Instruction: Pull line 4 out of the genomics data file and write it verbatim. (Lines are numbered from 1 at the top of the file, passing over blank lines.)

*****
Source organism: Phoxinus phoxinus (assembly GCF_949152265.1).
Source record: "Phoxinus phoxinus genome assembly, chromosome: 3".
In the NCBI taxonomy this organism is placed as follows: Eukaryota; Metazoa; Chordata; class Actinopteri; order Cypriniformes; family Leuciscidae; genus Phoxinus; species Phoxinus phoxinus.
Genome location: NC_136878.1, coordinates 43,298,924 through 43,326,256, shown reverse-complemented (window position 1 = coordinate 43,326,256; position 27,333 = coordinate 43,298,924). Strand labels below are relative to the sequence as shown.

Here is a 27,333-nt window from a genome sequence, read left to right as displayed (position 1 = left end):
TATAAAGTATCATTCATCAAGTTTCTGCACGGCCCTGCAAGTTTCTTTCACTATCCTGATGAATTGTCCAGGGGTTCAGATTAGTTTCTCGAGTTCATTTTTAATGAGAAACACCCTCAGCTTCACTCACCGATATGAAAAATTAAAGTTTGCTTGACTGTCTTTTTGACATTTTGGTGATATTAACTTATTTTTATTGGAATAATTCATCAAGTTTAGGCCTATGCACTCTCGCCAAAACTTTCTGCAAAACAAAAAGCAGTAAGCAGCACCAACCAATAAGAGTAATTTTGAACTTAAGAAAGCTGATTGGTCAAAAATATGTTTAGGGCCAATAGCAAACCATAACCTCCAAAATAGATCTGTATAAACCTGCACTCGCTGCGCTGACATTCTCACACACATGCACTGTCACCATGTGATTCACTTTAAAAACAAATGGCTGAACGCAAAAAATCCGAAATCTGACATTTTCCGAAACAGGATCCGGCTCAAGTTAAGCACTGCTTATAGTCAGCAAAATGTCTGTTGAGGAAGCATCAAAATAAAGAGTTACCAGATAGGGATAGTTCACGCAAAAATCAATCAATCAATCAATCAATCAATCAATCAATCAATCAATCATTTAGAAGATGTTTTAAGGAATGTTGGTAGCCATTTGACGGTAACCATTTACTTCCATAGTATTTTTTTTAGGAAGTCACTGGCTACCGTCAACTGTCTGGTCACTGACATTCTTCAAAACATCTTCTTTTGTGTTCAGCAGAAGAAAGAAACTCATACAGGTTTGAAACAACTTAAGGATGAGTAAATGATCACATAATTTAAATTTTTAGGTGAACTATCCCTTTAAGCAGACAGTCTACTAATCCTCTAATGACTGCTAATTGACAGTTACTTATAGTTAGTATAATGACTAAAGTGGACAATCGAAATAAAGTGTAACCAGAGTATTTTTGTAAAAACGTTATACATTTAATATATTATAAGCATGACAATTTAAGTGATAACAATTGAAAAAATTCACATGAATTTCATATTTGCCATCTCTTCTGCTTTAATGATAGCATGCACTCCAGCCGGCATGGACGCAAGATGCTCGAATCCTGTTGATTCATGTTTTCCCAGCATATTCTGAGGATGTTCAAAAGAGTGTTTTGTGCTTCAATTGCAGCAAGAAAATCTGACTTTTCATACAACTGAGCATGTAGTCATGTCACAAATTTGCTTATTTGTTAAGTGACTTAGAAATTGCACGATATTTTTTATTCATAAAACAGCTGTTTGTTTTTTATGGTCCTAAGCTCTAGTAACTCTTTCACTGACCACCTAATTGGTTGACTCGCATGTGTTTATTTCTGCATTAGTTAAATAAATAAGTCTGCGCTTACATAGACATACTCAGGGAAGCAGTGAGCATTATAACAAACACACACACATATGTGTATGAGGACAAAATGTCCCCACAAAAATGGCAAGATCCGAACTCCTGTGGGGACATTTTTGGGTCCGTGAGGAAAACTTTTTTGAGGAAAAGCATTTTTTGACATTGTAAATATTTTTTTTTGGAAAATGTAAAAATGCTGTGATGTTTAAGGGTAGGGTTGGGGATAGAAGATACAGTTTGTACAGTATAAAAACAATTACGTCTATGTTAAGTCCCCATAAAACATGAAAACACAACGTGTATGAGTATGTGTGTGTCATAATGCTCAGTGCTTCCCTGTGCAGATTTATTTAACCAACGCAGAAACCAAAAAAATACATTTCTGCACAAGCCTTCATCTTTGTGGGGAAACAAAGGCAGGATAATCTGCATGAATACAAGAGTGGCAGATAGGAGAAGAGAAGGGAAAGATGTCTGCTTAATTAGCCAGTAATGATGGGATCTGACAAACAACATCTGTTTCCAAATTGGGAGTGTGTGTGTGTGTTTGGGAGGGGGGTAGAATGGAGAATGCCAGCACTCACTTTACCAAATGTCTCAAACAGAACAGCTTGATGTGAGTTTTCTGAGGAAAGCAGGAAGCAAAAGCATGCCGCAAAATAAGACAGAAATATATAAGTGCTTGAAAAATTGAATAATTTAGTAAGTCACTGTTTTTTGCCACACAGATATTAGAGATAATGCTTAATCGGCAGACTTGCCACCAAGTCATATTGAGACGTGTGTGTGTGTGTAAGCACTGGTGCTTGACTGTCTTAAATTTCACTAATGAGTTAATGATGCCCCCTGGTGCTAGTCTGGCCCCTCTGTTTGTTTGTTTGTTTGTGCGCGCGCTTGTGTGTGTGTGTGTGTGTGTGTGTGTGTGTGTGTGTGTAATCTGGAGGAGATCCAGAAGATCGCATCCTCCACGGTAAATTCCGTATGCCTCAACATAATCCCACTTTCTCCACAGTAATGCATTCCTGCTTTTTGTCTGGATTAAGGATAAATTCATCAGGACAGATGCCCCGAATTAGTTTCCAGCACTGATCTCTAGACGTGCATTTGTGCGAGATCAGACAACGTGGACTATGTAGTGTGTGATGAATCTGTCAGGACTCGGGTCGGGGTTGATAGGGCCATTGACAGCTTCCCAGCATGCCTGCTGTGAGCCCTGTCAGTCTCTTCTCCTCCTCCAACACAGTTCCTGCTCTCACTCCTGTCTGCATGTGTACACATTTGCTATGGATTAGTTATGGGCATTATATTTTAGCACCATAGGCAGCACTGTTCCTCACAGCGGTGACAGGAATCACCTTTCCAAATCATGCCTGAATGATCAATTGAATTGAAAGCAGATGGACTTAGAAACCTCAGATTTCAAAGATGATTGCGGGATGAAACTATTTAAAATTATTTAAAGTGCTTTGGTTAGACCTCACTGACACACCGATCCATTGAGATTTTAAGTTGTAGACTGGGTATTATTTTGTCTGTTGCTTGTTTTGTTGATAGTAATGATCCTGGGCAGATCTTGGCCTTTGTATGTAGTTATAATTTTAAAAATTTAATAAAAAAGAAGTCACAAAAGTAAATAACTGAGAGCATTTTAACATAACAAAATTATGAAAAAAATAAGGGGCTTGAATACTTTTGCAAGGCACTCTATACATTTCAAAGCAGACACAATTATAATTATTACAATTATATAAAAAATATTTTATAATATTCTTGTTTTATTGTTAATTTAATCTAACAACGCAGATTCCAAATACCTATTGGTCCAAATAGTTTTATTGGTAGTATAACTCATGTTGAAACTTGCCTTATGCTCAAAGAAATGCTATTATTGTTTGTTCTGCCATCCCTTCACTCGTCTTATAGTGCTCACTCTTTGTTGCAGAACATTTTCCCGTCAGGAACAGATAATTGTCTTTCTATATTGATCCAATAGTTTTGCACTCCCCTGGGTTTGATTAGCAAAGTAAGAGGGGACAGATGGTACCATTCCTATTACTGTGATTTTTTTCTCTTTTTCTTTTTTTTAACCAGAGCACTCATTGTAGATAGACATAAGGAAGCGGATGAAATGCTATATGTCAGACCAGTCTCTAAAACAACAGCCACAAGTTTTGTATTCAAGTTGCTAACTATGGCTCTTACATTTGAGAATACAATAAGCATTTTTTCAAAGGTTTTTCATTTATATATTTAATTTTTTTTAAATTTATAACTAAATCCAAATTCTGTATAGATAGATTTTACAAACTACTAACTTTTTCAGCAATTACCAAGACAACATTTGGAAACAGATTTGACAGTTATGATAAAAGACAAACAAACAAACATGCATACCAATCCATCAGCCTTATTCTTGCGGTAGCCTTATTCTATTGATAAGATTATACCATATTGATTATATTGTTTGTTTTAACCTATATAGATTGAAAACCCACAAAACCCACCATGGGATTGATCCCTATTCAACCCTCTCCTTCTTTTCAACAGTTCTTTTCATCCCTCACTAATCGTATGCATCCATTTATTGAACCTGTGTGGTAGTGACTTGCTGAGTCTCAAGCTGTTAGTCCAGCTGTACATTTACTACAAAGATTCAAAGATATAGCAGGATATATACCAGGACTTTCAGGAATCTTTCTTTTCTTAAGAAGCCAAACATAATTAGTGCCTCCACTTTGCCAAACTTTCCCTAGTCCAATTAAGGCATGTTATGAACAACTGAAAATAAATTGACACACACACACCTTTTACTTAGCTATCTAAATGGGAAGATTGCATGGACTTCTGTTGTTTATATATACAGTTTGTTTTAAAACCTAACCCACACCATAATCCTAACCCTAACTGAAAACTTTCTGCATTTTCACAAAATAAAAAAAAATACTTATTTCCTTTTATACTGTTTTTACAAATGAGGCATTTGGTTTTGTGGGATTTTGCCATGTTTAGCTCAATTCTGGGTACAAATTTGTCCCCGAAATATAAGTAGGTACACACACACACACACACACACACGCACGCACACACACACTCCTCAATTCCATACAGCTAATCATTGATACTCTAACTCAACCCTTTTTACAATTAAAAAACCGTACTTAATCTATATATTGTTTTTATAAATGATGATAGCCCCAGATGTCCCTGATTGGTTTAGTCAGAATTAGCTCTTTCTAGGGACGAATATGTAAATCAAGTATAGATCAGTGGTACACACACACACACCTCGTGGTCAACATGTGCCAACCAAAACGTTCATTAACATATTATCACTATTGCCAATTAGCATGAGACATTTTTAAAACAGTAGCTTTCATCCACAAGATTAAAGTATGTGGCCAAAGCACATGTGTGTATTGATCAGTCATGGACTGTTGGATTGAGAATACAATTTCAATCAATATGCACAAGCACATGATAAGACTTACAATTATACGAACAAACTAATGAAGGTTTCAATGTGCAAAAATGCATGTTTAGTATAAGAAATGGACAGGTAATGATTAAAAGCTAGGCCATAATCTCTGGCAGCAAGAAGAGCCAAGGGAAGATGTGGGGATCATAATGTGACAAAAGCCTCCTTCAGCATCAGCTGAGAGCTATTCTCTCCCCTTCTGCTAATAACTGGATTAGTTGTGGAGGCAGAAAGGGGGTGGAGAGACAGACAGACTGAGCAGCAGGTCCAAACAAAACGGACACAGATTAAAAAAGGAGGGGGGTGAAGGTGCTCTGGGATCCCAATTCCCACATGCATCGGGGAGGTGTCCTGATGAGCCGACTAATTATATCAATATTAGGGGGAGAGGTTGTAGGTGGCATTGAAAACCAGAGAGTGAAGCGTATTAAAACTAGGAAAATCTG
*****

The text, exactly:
Genome location: NC_136878.1, coordinates 43,298,924 through 43,326,256, shown reverse-complemented (window position 1 = coordinate 43,326,256; position 27,333 = coordinate 43,298,924). Strand labels below are relative to the sequence as shown.